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Last Mercy - Mary Stone

A Taste of… Last Mercy

Chapter One

Carla Alvarez tried to forget about the C-minus she got on her last times tables test, but it was impossible to ignore as she carried the weight of her mom’s sacrifice—a neon-blue backpack that had cost much more than they could afford.

The Christmas gift represented Carla’s failure. Her broken promises. With each step, it tapped against the rigid shell of her back brace, a staccato beat that echoed the sharp jabs of her classmates’ taunts.

Why did life have to be so hard? She was only ten and already knew her battles were just beginning, far from over.

She paused by the old oak tree and dropped her backpack to the ground. Mom expected her to walk straight home to the apartment and get started on homework. Before her life got all twisted up with doctor visits and the stupid spinal cage, Carla hadn’t minded the walk home. She hated the brace, temporary or not.

A lot of things in Carla’s life were supposed to be temporary, like living in what she’d referred to as “the worst neighborhood in the whole wide world.” Beyond the tree’s canopy, the sounds of laughter and the thud of a soccer ball being kicked back and forth served as a bitter reminder of a carefree life that seemed just out of reach. The ball flew over a fence, and the boys climbed over to get it as if scaling the structure was as simple as walking.

The wind picked up, sending a whirl of empty soda cups and plastic bags dancing along the chain-link fence. She turned away from the litter. From the thing no one seemed to care about.

Carla swore when she and her mom had a house, they’d take better care of it than the awful places around there. They kept their apartment pretty clean “in case the landlord stopped by.” Carla was super careful. No messes meant no bending over to clean things up.

Groaning, Carla straightened and stretched as best she could. The back brace made it impossible to move the way she used to. She inched one hand under the hem of her shirt to tug on the rigid plastic. It just wouldn’t sit properly and dug into her skin whenever she turned or tried to bend.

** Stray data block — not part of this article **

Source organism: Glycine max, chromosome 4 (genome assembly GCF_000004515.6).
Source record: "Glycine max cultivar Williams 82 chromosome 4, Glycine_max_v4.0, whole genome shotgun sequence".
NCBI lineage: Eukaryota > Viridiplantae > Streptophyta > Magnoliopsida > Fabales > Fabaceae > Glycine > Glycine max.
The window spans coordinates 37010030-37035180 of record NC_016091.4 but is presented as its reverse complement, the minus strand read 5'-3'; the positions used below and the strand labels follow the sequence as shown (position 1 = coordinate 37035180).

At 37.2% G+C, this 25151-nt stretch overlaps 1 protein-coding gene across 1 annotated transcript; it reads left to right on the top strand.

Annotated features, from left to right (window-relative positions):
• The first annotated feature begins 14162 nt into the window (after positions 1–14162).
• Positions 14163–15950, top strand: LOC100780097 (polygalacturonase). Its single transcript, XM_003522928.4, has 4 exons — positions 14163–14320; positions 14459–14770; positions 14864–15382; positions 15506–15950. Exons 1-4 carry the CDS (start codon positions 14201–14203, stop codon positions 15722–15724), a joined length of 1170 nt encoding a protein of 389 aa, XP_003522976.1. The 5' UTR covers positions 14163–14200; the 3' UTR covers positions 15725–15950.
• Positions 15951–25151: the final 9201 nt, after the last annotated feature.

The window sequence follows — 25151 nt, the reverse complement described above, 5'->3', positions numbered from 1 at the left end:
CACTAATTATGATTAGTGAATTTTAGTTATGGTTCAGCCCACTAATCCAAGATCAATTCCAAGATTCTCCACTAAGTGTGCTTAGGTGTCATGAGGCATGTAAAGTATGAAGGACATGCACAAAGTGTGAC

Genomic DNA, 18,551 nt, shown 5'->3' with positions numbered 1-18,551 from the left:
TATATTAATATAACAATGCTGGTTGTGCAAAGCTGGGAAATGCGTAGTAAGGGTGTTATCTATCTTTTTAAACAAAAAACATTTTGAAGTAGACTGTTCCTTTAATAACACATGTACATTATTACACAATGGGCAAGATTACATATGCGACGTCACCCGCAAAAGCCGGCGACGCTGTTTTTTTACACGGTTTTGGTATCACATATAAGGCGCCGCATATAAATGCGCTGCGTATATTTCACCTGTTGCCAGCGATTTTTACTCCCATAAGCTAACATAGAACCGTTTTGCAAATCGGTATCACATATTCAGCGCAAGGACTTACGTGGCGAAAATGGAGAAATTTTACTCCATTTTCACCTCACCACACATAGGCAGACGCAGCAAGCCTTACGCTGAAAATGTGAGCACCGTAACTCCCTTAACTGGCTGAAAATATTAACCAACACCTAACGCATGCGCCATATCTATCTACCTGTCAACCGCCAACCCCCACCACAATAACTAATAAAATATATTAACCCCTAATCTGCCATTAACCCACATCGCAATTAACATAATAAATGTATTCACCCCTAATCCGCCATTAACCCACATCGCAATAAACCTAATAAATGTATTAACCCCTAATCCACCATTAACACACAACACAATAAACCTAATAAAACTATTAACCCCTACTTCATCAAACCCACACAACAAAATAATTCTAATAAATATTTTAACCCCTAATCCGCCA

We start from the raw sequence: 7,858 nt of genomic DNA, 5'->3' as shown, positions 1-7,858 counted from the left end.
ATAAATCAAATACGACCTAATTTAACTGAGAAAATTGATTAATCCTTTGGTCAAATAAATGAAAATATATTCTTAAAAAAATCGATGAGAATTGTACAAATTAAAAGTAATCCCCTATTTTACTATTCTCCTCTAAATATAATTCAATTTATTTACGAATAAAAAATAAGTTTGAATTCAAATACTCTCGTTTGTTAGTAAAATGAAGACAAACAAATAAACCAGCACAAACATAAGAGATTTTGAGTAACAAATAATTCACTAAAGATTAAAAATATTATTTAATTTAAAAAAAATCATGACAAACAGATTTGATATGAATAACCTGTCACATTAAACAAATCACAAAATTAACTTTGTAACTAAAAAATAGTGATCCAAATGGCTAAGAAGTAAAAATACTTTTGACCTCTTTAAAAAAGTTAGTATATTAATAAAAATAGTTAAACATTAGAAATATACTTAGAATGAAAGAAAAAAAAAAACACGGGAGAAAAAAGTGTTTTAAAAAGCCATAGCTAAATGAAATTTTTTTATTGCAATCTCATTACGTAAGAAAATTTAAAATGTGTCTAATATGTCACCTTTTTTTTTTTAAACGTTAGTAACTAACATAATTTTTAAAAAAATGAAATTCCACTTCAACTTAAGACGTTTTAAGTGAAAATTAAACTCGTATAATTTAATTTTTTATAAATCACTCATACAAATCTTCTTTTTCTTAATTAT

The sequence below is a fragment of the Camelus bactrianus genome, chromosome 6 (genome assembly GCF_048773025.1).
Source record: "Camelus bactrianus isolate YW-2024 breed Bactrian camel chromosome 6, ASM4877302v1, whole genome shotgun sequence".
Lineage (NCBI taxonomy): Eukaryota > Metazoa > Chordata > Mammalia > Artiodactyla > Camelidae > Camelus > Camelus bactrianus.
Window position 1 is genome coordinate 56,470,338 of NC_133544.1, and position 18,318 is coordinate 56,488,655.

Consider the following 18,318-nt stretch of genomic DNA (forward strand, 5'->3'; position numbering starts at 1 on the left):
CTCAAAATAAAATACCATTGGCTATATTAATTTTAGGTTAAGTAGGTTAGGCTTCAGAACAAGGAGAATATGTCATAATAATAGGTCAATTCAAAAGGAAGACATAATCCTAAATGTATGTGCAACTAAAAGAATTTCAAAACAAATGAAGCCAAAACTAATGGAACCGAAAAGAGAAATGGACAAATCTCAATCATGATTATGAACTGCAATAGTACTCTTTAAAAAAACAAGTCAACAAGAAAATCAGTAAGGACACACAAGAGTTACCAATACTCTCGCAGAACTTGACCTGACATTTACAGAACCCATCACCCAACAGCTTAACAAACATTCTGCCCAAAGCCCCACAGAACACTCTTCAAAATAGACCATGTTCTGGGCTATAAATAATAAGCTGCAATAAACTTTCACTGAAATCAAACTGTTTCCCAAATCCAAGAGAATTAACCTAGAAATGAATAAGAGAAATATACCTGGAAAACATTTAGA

The brace had been irritating from the jump, but today was extra rough.

Going to school used to be sort of enjoyable. Not exactly a party, but at least not torture.

Today, Brooke and Ava swatted her notebook out of her hands and kicked it under the lunch tables, apparently just to watch her crawl around like a cockroach.

And, of course, Matthew and Lucas had thought it would be funny to kick the notebook side to side while she grabbed for it. It took her three tries and a “Cut it out!” before Lucas pushed it her way with his foot.

She tugged harder at the plastic, knowing she shouldn’t, but it didn’t budge anyway.

Ava had said she was like a bug wearing an oversize turtle shell.

Way to go, Ava, coming up with an insult that doesn’t even make sense.

But the words still hurt.

“If Ava and Brooke weren’t such bitches, I’d still be on the honor roll.”

The D.C. sidewalk didn’t answer her. The afternoon air remained still, and almost a little too cold.

With great care, she leaned to the side and picked up her backpack, hating how hard it was to do such a simple task. Carla shrugged into one shoulder strap, grimacing when the backpack thumped hollowly against her brace.

Only last year, she would’ve been hurrying home to drop her bag, do her homework, and hang out with the girls down the street.

Now?

Now they pretended like she didn’t exist. Street games were out because she could barely run. Hide-and-seek was hard because she couldn’t crawl into tight spaces.

When she got back home to the apartment, she’d drop her bag, do her homework, and spend the evening watching television. That’d be the weekend plan too. Aside from stupid stretching exercises, there wasn’t anything else to do. Mom wouldn’t have time to take her anywhere.

And even when her mom did finally get home, Carla would have to tell her about that C-minus.

“I shouldn’t complain.” Speaking to the ground, she bit back tears. Other people had it worse. “Mom’s doing the best she can.”

The truth didn’t change the fact that her mom had worked overtime, like, every day for the last month, leaving Carla mostly alone.

A shadow played in front of her, and she looked up. Far ahead, past the corner store and another empty lot, the turn that would take her home beckoned. But between her and the way to the apartment, a man in a tattered coat, stocking cap, and sunglasses stood directly in her path. He was maybe twenty feet down the sidewalk but focused on her.

No other movement on the street. No neighbors, no kids kicking a ball around anymore, no cars.

Carla stepped off the curb, thinking she would cross the street. But the Doberman that lived a few houses down let out a bark as soon as her foot touched the pavement. She jumped back onto the sidewalk and kept going, thinking she might just bull past the man.

“What’s your name, little one? You look miserable.”

Carla stopped, maybe five feet away from him. Were grown-ups going to bully her too?

She glared. “Who are you calling ‘little one?’ Get lost, mister, or I’ll scream.”

“No need to scream.” His voice was soft, but that didn’t make her feel any better.